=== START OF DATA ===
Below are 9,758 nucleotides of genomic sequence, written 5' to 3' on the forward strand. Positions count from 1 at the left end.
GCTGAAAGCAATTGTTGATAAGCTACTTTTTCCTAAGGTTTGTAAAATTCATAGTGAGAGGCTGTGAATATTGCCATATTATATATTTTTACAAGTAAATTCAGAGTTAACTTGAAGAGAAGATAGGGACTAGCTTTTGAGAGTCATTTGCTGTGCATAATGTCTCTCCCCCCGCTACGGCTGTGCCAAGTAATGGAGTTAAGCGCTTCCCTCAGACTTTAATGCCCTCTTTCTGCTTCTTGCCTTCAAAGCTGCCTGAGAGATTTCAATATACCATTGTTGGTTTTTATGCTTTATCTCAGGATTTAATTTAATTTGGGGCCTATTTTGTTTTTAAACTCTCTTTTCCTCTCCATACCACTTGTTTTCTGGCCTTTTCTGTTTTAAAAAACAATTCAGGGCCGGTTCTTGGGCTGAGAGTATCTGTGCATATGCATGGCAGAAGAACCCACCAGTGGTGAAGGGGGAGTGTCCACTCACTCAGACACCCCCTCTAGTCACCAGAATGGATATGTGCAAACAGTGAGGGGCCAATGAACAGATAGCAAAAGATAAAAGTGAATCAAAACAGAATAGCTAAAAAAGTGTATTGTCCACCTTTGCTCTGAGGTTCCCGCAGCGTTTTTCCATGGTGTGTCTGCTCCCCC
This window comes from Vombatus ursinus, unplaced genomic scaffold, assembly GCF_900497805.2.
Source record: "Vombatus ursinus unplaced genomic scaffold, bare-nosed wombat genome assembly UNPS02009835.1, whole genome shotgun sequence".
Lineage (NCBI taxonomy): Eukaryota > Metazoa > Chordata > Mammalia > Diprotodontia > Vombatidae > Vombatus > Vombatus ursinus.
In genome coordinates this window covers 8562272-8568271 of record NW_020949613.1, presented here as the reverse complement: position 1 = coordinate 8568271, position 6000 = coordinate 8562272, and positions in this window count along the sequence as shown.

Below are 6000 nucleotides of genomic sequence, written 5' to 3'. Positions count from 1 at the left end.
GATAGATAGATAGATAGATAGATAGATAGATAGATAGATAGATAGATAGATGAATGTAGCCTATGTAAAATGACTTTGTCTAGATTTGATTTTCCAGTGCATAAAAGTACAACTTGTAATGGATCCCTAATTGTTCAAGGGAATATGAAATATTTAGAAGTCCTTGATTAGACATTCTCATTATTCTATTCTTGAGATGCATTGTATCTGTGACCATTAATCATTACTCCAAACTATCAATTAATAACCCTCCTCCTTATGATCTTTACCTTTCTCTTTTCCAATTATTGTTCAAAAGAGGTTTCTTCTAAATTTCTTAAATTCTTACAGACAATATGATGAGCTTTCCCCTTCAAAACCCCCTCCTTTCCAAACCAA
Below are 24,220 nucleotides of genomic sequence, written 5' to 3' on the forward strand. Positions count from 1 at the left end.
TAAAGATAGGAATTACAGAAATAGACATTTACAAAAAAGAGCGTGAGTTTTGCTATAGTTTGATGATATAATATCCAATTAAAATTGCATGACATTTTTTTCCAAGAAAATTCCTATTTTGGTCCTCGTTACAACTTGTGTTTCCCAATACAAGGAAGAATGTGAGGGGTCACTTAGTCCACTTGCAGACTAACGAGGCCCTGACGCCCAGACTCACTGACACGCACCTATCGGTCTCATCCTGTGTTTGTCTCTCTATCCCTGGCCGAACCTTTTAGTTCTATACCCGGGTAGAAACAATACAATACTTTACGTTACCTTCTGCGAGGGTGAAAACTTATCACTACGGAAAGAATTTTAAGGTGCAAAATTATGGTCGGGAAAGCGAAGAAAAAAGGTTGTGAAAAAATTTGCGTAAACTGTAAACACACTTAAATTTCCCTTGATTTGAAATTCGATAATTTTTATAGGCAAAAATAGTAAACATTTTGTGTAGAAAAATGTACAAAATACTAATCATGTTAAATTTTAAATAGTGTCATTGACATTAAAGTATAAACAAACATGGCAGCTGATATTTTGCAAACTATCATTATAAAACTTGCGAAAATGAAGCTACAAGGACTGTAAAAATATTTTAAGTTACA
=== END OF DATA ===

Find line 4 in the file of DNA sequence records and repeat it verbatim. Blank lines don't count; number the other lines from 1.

Source record: "Vombatus ursinus unplaced genomic scaffold, bare-nosed wombat genome assembly UNPS02009835.1, whole genome shotgun sequence".